Doña Sonia strives to live a slightly more relaxed life by dancing and smiling./ Photo: Horacio Rentería/El Latino San Diego.

“It’s a release for us. I spent the whole year in the hospital due to stomach cancer – a tumor. I was there for a long time; I felt so down, so depressed. But the moment I come here, I forget I’m sick. As soon as I get home, I start feeling unwell again. So, this really helps me forget.”

Sonia Ruiz, a member of the “Los Girasoles Senior Club,” shared these heartfelt words while reflecting on the significance of the Norman Park Senior Center in Chula Vista, which has been a haven for her and fellow seniors for a year now.

“Then they tell you to sit down, that you can’t do anything, but if they could see me dancing,” she said with a smile that radiated happiness. Sonia used to work at Casa Pacífica and is now one of the cherished members who gather at the senior center.

“We’re inviting many people because it’s a haven for seniors.”

Attendees at the Los Girasoles Senior Club meeting at the Norman Park Senior Center./ Photo: Horacio Rentería/El Latino San Diego.

Former Activities Director at Casa Pacífica San Diego

We asked, “What did you do when you worked at Casa Pacífica?” Sonia Ruiz: I was the Activities Director. They called me the ‘Party Cheerleader,’ because that’s what they call people who love to party. We organized a lot of events and celebrations – Hawaiian dances, but mainly Mexican fiestas.

“We’d struggle to find a Mariachi for May 5th, to celebrate Mexican Independence Day on September 16th, we sang the anthem, shouted ‘Viva México’; we had the flag and everything. We’d decorate with sarapes, Mexican hats. I tried to remind everyone: Just because you have a green card doesn’t make you American, I’d say; you’re Mexican until the end. We wanted to lift our spirits and feel less sick,” she explained.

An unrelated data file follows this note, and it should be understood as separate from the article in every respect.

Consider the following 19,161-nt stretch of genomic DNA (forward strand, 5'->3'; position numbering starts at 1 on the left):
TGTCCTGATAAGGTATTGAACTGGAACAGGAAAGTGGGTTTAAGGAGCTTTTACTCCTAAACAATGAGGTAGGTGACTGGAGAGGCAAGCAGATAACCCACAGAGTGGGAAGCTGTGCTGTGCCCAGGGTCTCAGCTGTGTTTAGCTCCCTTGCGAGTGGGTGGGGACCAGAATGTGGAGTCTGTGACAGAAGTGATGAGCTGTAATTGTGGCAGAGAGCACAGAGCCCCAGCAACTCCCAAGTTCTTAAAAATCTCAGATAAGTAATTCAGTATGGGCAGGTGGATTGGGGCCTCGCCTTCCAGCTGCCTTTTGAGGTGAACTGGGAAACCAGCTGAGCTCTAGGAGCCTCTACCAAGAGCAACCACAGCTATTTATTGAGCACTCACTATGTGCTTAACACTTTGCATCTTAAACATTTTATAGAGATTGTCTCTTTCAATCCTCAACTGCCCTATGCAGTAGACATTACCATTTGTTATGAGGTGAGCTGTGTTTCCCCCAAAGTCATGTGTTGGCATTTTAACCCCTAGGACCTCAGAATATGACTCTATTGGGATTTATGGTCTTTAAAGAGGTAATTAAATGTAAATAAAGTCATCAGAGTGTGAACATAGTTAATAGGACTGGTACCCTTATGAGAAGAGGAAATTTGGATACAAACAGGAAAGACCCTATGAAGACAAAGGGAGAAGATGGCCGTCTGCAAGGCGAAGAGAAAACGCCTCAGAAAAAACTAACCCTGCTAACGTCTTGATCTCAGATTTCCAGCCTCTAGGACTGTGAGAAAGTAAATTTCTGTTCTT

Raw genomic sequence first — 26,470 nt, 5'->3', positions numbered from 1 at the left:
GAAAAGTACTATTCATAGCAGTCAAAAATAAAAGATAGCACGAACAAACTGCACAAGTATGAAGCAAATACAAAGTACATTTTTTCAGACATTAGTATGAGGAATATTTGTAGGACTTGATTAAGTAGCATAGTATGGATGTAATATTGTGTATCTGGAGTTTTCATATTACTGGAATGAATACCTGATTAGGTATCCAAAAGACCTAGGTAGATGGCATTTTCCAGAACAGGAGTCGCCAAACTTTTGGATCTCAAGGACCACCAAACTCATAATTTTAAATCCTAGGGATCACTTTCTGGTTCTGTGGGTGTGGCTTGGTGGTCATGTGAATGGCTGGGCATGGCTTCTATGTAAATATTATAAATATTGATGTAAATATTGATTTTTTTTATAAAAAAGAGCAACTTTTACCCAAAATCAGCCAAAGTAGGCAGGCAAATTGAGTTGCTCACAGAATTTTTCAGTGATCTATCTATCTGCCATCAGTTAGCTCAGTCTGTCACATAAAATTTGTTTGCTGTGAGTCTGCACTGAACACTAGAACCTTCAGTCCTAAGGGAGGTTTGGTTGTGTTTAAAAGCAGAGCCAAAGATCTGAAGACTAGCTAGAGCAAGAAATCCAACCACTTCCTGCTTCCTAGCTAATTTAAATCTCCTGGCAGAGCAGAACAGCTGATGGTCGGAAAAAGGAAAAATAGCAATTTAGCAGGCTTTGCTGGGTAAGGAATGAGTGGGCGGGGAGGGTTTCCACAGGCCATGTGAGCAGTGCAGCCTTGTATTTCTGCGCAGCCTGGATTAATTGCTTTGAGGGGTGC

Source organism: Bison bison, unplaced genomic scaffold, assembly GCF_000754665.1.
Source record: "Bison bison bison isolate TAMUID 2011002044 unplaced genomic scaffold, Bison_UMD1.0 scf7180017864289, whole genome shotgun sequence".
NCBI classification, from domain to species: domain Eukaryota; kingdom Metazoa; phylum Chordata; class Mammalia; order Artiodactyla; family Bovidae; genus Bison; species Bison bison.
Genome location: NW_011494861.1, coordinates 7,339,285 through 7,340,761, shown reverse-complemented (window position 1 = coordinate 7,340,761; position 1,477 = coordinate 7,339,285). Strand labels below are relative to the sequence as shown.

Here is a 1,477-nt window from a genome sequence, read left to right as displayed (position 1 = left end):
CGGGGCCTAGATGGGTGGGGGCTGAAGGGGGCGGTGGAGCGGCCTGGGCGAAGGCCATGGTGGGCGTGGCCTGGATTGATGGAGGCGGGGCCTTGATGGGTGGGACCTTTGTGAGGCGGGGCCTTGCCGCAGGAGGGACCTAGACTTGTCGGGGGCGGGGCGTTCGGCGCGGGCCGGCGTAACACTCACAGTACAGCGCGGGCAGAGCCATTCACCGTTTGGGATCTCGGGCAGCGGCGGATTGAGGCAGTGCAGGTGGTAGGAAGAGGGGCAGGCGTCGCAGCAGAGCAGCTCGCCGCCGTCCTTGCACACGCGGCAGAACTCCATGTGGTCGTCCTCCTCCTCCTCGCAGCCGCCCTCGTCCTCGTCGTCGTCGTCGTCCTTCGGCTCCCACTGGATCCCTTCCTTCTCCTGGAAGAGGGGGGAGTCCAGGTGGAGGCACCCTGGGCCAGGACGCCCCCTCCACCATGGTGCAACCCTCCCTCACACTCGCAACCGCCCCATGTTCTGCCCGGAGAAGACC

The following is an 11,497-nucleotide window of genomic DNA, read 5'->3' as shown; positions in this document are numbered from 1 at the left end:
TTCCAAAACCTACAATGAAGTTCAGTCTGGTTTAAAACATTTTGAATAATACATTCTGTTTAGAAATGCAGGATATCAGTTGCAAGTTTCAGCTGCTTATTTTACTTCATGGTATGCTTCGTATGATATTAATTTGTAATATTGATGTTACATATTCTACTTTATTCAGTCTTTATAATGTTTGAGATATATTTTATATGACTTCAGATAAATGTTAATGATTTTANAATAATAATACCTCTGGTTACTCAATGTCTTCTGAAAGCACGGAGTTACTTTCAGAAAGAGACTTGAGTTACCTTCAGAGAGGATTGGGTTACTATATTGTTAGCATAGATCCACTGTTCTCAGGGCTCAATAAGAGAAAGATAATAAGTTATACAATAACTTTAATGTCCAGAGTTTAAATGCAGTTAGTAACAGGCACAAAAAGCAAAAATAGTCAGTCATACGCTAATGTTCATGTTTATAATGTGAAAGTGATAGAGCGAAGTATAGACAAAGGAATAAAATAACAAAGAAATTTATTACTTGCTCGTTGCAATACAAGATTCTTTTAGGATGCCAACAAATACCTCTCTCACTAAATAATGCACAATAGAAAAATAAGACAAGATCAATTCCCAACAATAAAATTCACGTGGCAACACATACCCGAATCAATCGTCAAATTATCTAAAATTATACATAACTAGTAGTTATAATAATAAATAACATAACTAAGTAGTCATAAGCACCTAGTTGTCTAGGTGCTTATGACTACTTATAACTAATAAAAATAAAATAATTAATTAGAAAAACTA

Dancing is one of the best therapies for older adults./ Photo: Horacio Rentería/El Latino San Diego.

Reporter: Are you still battling cancer?

Sonia Ruiz: Well, you see. Next month, I have another endoscopy to check the progress.

Her younger brother passed away from the same illness, she shared.

Reporter: Let’s hope for an improvement.

Sonia Ruiz: Let’s hope there’s no problem. But my younger brother, a few months after his operation, had two tumors grow, and he passed away. That’s why when it happened to me, all my sisters were worried… But you know, bad weeds never die.

Sonia hurriedly resumed dancing and radiated her positivity despite the adversity posed by her illness. The words of Carolina de La Mora, the founder of Los Girasoles Seniors Club, echoed in the air. In our last interview, she stated:

“After the pandemic, it’s all pure happiness. We’re reuniting with all the friends we had before COVID-19. We’re starting over. Blessed be God for giving us the opportunity to be here, enjoying our senior years.” Her words couldn’t have been truer, as this organization emerged as a response from the seniors of South San Diego to the pandemic.

Women of various ages come to the club ready to respond to the emotional ravages left by COVID-19./ Photo: Horacio Rentería/El Latino San Diego.

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